This Thursday, the Pilots will gear up to play one of their biggest games of the year, facing off against the perennial WCC champion Gonzaga Bulldogs for the second time this year.
After President Trump’s decision to withdraw from the Paris Climate Agreement, a number of U.S. states and municipalities came together to form the United States Climate Alliance, with each member promising to adhere to the goals of the Paris Agreement and thus combat climate change. For environmentalists like myself, seeing the formation of this alliance encouraged me to believe that decades of environmental progress would not be thrown to the wayside so easily.
Students from the University of Portland were among those frightened individuals affected by this “human error.” About 330 undergraduate students have Hawaii listed as their state of residency.
The crosswalk in front of the University of Portland's main entrance has a tumultuous history. It has been the site of over six collisions since November 2016, the most recent of which injured a student last November. It can be hard to keep track of the saga of events surrounding the hazardous strip of concrete, so here is a timeline of events over the last year and a half to fill you in on anything you might have missed.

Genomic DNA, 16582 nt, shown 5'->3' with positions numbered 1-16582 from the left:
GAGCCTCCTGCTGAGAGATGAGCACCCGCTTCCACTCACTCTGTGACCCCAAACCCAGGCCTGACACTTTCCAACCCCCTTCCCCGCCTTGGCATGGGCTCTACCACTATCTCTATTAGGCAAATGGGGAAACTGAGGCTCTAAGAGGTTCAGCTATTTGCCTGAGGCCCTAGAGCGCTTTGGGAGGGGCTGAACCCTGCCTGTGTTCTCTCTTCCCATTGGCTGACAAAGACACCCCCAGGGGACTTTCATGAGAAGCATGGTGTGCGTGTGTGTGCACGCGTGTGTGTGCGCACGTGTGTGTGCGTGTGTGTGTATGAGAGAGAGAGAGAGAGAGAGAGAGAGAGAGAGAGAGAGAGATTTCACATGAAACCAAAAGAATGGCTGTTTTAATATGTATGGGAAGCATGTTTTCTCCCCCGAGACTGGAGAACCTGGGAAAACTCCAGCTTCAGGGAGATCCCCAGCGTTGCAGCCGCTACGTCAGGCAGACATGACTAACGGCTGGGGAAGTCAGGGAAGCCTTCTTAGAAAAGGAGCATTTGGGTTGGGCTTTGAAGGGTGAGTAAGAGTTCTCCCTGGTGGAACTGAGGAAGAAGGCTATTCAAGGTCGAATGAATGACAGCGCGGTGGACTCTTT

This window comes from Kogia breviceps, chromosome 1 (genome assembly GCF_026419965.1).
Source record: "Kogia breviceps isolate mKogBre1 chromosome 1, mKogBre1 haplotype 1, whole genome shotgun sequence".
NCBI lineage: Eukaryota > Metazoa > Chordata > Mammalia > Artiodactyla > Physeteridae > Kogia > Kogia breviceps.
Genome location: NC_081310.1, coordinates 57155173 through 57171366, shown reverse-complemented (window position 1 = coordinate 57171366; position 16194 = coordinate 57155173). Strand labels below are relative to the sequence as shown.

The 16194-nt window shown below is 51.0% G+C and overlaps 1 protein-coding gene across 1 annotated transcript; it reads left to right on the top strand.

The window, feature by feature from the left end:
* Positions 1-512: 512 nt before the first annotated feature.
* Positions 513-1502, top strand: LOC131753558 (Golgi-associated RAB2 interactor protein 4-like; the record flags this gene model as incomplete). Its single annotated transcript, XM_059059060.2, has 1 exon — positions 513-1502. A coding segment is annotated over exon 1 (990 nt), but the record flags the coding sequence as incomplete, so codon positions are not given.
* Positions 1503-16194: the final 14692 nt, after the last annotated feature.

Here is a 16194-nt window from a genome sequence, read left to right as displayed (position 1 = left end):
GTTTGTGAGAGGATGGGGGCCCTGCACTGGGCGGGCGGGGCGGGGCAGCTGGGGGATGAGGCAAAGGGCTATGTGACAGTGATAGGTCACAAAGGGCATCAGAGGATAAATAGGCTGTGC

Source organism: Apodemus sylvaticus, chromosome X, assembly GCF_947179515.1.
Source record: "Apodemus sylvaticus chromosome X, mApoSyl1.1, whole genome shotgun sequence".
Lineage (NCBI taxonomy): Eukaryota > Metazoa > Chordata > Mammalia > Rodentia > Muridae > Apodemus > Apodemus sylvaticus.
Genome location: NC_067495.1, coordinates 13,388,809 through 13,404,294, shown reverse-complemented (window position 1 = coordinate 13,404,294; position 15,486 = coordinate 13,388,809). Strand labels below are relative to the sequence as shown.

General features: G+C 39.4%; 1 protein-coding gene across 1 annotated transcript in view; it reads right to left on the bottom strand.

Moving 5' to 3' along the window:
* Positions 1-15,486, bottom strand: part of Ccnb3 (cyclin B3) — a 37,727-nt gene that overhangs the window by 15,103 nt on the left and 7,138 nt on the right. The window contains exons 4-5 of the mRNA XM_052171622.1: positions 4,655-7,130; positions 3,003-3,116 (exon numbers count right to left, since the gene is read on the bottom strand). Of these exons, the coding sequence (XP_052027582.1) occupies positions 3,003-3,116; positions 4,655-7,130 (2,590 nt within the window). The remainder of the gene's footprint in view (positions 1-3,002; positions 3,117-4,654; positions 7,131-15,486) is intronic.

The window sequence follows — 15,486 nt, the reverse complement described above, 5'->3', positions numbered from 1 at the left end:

Some professors gathered in Buckley Auditorium Thursday to hear from a consultant hired by the University to address the ongoing concerns surrounding faculty pay. Frank Casagrande, a compensation consultant, met with about 25 faculty to explain his company’s approach for determining a sustainable plan for paying professors. The event was organized by the Faculty Compensation Task Force.
The Portland Pilots fell to the San Diego Toreros tonight, 60-75. The Pilots looked outmatched offensively right from the tip-off and ended up being down 7-20 at one point before the first quarter. Things didn’t get much better for the Pilots from there, as every time they seemed to be making a comeback, San Diego would respond with a strong offensive play or a crucial defensive stop. Turnovers proved to be one of the major problems for the Pilots this evening, as they ended the game with 18 in total.
Back to school means back to papers, tests and reading quizzes for those readings you never actually do. Back-to-school blues and rain might have you down, but coming back to school also means coming back to school events and Portland fun-tivies. Don’t sit around and cry about break being over — head out this weekend to the activities fair or a cool concert.
Although “no” is a wonderful word (Only two letters say so much!), UP students are often reluctant to break out the big “no.” As our professors have often lamented, UP students are generally impossibly polite and afraid to say the things that need to be said if they aren’t exactly nice. But there are times when we need to put our big kid pants on and say it like we mean it, because we do.
As a monthly, and often weekly, customer at Salt & Straw for the last three years, I have established a deep love for every waffle cone-scented experience. Throughout these last three years, the volatile nature of young adulthood has left me heartbroken, thrilled and impatient with uncertainty. Whatever the emotion or question, Salt & Straw has always been the solution.